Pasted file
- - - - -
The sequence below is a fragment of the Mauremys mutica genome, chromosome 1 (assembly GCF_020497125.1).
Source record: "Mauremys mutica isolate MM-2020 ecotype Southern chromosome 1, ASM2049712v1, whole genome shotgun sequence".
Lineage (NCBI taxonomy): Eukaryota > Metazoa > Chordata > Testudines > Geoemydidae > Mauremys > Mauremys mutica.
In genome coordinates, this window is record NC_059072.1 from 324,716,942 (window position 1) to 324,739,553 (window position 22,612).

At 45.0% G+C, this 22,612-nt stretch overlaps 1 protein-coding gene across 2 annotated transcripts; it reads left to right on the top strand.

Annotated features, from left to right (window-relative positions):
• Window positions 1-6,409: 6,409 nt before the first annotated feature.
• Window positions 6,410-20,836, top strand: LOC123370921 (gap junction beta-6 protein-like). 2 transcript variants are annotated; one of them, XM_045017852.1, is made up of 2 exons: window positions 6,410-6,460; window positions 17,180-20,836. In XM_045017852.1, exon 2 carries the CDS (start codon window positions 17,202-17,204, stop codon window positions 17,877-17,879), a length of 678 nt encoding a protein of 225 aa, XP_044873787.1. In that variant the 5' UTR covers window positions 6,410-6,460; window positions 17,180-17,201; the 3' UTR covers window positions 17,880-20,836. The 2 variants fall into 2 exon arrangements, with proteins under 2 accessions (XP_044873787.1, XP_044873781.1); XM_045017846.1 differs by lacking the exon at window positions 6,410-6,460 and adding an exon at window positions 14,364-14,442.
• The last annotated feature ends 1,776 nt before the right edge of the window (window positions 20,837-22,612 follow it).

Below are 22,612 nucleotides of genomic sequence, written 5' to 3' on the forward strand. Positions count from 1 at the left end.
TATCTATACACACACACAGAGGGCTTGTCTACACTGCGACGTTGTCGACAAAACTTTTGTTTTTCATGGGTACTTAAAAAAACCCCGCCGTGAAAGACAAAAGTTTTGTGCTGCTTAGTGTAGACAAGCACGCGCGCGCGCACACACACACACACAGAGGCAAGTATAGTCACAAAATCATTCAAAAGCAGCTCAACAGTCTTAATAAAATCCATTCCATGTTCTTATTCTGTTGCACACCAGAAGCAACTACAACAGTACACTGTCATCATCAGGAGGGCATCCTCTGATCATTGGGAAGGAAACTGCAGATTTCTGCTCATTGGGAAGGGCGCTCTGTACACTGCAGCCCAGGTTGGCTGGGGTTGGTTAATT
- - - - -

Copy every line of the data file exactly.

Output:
The sequence below is a fragment of the Mauremys mutica genome, chromosome 1 (assembly GCF_020497125.1).
Source record: "Mauremys mutica isolate MM-2020 ecotype Southern chromosome 1, ASM2049712v1, whole genome shotgun sequence".
Lineage (NCBI taxonomy): Eukaryota > Metazoa > Chordata > Testudines > Geoemydidae > Mauremys > Mauremys mutica.
In genome coordinates, this window is record NC_059072.1 from 324,716,942 (window position 1) to 324,739,553 (window position 22,612).

At 45.0% G+C, this 22,612-nt stretch overlaps 1 protein-coding gene across 2 annotated transcripts; it reads left to right on the top strand.

Annotated features, from left to right (window-relative positions):
• Window positions 1-6,409: 6,409 nt before the first annotated feature.
• Window positions 6,410-20,836, top strand: LOC123370921 (gap junction beta-6 protein-like). 2 transcript variants are annotated; one of them, XM_045017852.1, is made up of 2 exons: window positions 6,410-6,460; window positions 17,180-20,836. In XM_045017852.1, exon 2 carries the CDS (start codon window positions 17,202-17,204, stop codon window positions 17,877-17,879), a length of 678 nt encoding a protein of 225 aa, XP_044873787.1. In that variant the 5' UTR covers window positions 6,410-6,460; window positions 17,180-17,201; the 3' UTR covers window positions 17,880-20,836. The 2 variants fall into 2 exon arrangements, with proteins under 2 accessions (XP_044873787.1, XP_044873781.1); XM_045017846.1 differs by lacking the exon at window positions 6,410-6,460 and adding an exon at window positions 14,364-14,442.
• The last annotated feature ends 1,776 nt before the right edge of the window (window positions 20,837-22,612 follow it).

Below are 22,612 nucleotides of genomic sequence, written 5' to 3' on the forward strand. Positions count from 1 at the left end.
TATCTATACACACACACAGAGGGCTTGTCTACACTGCGACGTTGTCGACAAAACTTTTGTTTTTCATGGGTACTTAAAAAAACCCCGCCGTGAAAGACAAAAGTTTTGTGCTGCTTAGTGTAGACAAGCACGCGCGCGCGCACACACACACACACAGAGGCAAGTATAGTCACAAAATCATTCAAAAGCAGCTCAACAGTCTTAATAAAATCCATTCCATGTTCTTATTCTGTTGCACACCAGAAGCAACTACAACAGTACACTGTCATCATCAGGAGGGCATCCTCTGATCATTGGGAAGGAAACTGCAGATTTCTGCTCATTGGGAAGGGCGCTCTGTACACTGCAGCCCAGGTTGGCTGGGGTTGGTTAATT